In honor of the Calgary Stampede, I thought I'd read the closest thing to a Western on The List, Blood Meridian by Cormac McCarthy. I suppose both involve horses, but really the similarities end there. While the Stampede may have it's downsides, they don't usually involve scalping, bludgeoning or beheadings.
Set mostly around 1849, near the Mexican-American border, the book tells the story of a roving band of mercenary scalp hunters, who under the guise of protecting the locals from the dangerous Apache, reek havoc and chaos on the area. The group, known as the Glanton Gang, roam the countryside travelling from town to town. While at first they only hunt down their designated enemies, their thirst for blood and more importantly their lack of guilt or apprehension toward spilling it, leads them to expand their scalp hunting to include almost every living being they encounter.
As can be judged from the plot, Blood Meridian takes the cake as the most violent read from The List so far. While the body count must be in the thousands, it is the graphic description of the violence that really stands out. Instead of merely describing a beheading, McCarthy will describe blood shooting out of a headless neck like a fountain, before it trickles between the floor boards and into the hellish river that flowed nearby. He describes the sounds and the smells and the tastes of so many killings, it almost desensitizes the reader by the end. While I don't have a problem with violence, in that it doesn't offend me, I just found it to be a little much in Blood Meridian. While the violence may be integral to the plot, often the long, drawn out descriptions were not. Instead of being descriptive, I often only found them to be a little dull.
I think it was this language or style that lost be in the end. I found this to be one of the harder reads I have had recently. McCarthy uses an almost biblical-style of language, that would seem more fitting in a 19th century novel be Dickens or Melville. While I couldn't deny it is a well written book, I found the language to be an obstacle instead of an invitation, to really get into the story. Not only does it not seem to really fit the setting or the story, it also tends to lose my interest. For whatever reason, I find this type of prose quite tedious. And also for no real reason, I found it very frustrating reading dialogue, as McCarthy has decided to eschew quotation marks. It didn't make it confusing or anything like that, but it bothered me.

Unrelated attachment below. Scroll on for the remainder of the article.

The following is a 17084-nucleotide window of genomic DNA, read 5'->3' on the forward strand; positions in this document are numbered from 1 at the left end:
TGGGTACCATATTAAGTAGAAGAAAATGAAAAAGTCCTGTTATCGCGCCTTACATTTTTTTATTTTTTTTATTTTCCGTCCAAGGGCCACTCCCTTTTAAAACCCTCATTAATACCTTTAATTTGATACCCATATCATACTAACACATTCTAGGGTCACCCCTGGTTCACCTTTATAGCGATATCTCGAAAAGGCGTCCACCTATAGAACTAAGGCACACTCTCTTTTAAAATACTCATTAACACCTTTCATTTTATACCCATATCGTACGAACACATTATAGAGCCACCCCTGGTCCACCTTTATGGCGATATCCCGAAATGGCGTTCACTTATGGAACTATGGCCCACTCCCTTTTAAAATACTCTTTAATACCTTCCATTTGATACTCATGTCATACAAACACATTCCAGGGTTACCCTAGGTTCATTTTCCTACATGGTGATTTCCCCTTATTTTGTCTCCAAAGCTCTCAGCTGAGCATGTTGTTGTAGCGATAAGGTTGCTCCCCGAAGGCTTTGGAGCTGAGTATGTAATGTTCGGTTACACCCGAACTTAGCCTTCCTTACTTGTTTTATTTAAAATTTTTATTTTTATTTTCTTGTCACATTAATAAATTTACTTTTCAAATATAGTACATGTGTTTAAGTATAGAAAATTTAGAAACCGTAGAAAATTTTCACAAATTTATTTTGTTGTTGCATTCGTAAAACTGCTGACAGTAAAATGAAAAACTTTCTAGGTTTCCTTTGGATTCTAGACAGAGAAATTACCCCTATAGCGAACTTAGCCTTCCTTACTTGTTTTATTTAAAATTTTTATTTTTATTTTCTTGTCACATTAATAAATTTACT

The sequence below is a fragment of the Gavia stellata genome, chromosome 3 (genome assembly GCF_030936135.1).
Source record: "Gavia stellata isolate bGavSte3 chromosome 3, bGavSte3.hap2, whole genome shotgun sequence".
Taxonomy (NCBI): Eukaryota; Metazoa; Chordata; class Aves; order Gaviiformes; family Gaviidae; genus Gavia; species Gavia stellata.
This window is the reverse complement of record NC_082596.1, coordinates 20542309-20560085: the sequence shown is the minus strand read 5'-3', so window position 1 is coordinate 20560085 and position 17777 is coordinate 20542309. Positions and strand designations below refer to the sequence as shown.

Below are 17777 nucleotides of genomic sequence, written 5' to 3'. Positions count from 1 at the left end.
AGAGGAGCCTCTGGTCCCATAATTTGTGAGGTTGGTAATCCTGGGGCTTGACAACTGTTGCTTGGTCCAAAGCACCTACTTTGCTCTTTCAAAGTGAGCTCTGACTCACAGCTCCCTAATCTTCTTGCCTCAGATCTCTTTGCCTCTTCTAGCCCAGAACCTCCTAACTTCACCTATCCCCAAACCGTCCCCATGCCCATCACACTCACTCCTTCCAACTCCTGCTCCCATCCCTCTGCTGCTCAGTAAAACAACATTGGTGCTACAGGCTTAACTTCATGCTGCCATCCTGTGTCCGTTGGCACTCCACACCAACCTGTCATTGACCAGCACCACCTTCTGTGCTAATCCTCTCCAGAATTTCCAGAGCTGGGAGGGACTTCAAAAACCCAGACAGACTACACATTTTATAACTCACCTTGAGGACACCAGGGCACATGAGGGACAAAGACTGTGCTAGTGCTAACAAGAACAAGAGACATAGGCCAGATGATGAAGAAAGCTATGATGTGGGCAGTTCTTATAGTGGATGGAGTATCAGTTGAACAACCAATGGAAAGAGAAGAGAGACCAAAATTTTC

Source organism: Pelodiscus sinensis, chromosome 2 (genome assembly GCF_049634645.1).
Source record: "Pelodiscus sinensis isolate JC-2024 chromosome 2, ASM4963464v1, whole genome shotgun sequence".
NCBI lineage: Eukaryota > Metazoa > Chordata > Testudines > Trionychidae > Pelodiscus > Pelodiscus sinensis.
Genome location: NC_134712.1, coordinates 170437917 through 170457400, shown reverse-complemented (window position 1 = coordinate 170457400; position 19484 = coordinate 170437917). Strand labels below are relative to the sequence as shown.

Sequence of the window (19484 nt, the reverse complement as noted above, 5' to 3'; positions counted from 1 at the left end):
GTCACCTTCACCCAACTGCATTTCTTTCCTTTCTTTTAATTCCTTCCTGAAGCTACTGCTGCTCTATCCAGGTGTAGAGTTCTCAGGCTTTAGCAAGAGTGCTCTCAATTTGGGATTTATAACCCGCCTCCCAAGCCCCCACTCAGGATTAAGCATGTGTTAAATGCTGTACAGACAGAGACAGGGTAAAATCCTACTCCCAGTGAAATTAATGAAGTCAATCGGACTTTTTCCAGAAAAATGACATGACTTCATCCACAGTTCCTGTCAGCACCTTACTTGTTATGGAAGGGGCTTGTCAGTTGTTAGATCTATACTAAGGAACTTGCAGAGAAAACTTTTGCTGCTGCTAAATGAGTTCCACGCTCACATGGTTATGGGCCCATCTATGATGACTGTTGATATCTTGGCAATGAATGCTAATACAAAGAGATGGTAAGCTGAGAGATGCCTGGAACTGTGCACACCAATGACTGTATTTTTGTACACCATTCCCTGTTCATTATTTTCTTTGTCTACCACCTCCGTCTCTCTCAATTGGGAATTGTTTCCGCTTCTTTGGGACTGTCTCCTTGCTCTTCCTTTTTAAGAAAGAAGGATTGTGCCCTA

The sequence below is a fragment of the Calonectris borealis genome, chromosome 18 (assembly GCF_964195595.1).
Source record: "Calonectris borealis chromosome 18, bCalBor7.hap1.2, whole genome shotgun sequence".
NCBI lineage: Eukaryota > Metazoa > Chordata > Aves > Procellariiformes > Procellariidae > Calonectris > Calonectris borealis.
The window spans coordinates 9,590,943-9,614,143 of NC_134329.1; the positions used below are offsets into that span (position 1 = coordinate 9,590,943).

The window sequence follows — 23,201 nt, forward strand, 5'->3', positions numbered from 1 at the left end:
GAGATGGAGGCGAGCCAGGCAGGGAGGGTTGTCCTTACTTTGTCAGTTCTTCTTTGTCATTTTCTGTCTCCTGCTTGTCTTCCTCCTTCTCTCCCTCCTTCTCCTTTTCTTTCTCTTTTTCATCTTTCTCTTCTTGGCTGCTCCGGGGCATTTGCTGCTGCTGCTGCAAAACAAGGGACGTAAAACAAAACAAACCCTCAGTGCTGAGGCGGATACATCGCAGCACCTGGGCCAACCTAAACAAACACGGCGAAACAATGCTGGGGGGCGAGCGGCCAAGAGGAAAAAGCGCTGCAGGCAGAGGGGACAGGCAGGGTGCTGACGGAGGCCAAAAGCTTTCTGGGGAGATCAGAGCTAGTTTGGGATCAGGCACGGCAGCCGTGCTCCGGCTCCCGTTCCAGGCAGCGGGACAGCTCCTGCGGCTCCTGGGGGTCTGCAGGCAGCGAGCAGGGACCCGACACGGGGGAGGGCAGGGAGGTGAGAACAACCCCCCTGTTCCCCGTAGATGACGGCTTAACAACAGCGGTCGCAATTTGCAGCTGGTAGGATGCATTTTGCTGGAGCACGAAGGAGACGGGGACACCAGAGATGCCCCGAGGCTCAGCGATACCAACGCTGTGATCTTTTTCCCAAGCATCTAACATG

But besides the style, I also never became enamoured with the characters. Much of the book centers on a man known only as "The Kid", who joins up with the Glanton gang after is army troop is slaughtered by some Apaches. We learn very little of the Kid's background, and thus very little of his motivations. While he could be described as the protagonist I suppose, I never really had any interest in him or his fate. He really never seemed integral to the story and could have been replaced by any number of characters throughout book.
If there were to be an antagonist, which is difficult, because almost every character in the novel could be considered one, it would by Judge Holden, known simply as the Judge. The Judge seems to be a rather well-educated man, knowledgeable in a wide variety of subjects, who also happens to be a cold-blooded killer, a child rapist and basically devoid of any morals. As the leader of the Glanton Gang, the Judge often takes on an almost god-like persona, seemingly indestructible and infallible. While many have described him as one of the best fictional characters in recent memory, with Harold Bloom even describing him as 'the most frightening figure on all of American literature,' I found him to be too much of an enigma to really enjoy reading. Like The Kid, there just didn't seem to be enough there for me to get into these characters, and as a result, I never really got into this book.
You can hear me discussing Blood Meridian on the CBC Eyeopener, here.
For my next book I'll be reading Appointment in Samarra which is yet another book I know nothing about.